The road itself is also changing. We now enjoy the luxury of a wide shoulder to ride on away from passing traffic. Gas stations containing small stores and bathrooms with running water line the highway. Oftentimes, a dilapidated outhouse, long since abandoned, sinks into the earth behind them.

But in Ukraine, the dogs stand out most. In Siberia, The Asian part of Russia, dogs don’t bark when they see strangers; they calmly walk by or approach you hoping for a belly rub. Strays do not exist. Each dog has a home, even if that means just a doorstep to sleep on and a bone to chew. The mentality of Siberian people belongs to another time when animals were valuable creatures, not just pets.

In Ukraine, I fight an urge to turn back when I pass the first gated house and hear a small dog bark. I stop and watch it lunging at me against its leash, teeth gnashing at the fence that separates us.

As the days pass, dogs begin barking at us routinely. Over time, we have slowly passed an invisible border from a more lawless world into one with boundaries and property lines.

We are nearing civilization. Even the dogs can feel it.

I feel stuck between two places right now. The best example of this statement is illustrated by a break we took at a gas station in western Ukraine the other day. Every gas station in the former Soviet Union contains one or two resident dogs. Pulling into this one, we met a charming mutt, tale wagging, who wanted his back scratched. Soon another more combative cur appeared and loudly barked at the intruders who arrived on strange bicycles. I wondered if my days of making furry gas station buddies had just ended.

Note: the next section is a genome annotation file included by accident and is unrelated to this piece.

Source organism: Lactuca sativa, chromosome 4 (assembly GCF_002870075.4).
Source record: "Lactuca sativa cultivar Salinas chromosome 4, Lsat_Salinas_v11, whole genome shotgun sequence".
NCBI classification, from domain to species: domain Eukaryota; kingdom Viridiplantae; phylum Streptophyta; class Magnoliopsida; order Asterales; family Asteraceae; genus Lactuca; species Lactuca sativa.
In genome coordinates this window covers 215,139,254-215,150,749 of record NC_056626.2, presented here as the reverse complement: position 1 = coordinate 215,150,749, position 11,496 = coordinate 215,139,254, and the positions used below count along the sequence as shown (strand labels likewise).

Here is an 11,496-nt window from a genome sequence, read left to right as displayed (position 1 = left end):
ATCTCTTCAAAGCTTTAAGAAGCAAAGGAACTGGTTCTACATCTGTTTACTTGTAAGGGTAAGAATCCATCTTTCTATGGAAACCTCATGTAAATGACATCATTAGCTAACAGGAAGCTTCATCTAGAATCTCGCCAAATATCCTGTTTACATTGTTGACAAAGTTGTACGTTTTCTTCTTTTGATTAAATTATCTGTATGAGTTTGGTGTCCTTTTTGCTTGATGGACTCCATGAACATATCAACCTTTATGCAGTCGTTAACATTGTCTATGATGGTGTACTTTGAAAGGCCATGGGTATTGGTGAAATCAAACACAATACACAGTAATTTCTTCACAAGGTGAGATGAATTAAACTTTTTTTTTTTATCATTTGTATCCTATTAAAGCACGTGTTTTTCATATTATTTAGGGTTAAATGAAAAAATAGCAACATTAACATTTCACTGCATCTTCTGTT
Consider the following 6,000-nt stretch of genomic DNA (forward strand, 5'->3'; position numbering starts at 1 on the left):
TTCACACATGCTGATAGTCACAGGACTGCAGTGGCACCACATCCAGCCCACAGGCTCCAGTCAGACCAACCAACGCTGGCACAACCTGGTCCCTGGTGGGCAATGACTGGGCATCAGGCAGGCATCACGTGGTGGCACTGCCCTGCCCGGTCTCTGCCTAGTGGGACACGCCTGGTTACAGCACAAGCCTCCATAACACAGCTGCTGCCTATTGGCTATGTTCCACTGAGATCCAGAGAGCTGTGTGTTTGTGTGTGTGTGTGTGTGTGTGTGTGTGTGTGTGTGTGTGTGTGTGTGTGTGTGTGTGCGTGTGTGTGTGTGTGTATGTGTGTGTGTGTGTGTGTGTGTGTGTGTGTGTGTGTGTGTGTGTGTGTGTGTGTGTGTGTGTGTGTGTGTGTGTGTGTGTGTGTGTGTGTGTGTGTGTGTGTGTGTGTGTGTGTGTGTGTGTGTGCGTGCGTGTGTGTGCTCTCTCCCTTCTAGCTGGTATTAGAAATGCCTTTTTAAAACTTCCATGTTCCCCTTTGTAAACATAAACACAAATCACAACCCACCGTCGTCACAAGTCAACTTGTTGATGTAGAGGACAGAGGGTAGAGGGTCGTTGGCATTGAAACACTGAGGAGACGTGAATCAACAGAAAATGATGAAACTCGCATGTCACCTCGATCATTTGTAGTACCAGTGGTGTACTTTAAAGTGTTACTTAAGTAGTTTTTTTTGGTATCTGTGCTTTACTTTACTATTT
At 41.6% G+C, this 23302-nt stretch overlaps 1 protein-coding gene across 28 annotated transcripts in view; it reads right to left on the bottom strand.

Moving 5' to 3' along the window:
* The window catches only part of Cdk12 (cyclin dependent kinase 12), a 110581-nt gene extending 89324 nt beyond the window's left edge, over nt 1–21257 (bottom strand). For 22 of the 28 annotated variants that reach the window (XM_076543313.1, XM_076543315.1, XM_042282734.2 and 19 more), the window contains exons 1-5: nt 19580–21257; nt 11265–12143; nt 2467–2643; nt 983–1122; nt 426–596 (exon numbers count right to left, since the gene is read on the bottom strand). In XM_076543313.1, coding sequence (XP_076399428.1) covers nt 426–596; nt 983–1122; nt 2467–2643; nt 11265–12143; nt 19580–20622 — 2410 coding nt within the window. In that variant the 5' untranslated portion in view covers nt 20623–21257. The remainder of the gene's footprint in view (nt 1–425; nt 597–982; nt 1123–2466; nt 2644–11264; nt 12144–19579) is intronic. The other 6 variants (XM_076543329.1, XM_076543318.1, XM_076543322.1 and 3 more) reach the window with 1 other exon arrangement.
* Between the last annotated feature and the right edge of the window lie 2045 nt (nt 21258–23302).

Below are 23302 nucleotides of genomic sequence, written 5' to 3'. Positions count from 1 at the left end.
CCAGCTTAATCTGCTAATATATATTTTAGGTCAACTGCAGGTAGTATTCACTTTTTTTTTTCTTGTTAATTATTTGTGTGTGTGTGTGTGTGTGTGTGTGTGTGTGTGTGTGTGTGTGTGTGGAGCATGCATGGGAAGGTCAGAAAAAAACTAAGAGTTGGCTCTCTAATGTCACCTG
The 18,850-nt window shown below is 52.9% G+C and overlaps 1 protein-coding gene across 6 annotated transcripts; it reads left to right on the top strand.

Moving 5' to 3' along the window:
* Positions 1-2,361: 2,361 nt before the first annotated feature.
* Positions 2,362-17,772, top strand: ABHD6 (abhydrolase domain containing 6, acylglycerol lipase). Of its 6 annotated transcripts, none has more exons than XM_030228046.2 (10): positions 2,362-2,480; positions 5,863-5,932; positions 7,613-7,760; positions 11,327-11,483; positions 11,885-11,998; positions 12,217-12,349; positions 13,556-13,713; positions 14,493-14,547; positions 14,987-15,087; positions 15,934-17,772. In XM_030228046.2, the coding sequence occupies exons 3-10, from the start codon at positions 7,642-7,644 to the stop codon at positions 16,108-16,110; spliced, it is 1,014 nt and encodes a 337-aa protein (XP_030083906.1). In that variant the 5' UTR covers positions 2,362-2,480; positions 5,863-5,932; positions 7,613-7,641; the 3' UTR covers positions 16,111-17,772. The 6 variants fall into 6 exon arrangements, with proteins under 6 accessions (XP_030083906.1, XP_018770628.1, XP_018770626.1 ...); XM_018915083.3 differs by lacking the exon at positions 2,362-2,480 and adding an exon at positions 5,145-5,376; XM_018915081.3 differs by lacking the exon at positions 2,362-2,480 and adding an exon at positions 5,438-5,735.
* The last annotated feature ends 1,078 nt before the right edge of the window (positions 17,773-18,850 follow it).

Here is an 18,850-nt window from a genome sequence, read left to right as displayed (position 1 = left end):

Like a painter’s brush stroke blending two colors together, the real changes you see traveling on a bicycle sometimes appear difficult to see. I often feel myopic on this trip passing through places so quickly. We have cycled near one of the world’s worst disaster sites, yet we did not spend enough time there to understand what life is really like for those who still live there. I leave feeling like I have seen nothing; the presence of Chernobyl is barely palpable.

The more sociable hound follows us as we leave the gas station, but we are too fast for our friend to keep up. It suddenly seems to me now that the world contains many invisible borders and details that you can only see on a bicycle seat.

Riding away the image of the friendly dog behind me sticks in my mind; the barking of the other resonates in my eardrums. We are slowly edging closer to a different world. It amazes me how much you can see by seeing so little.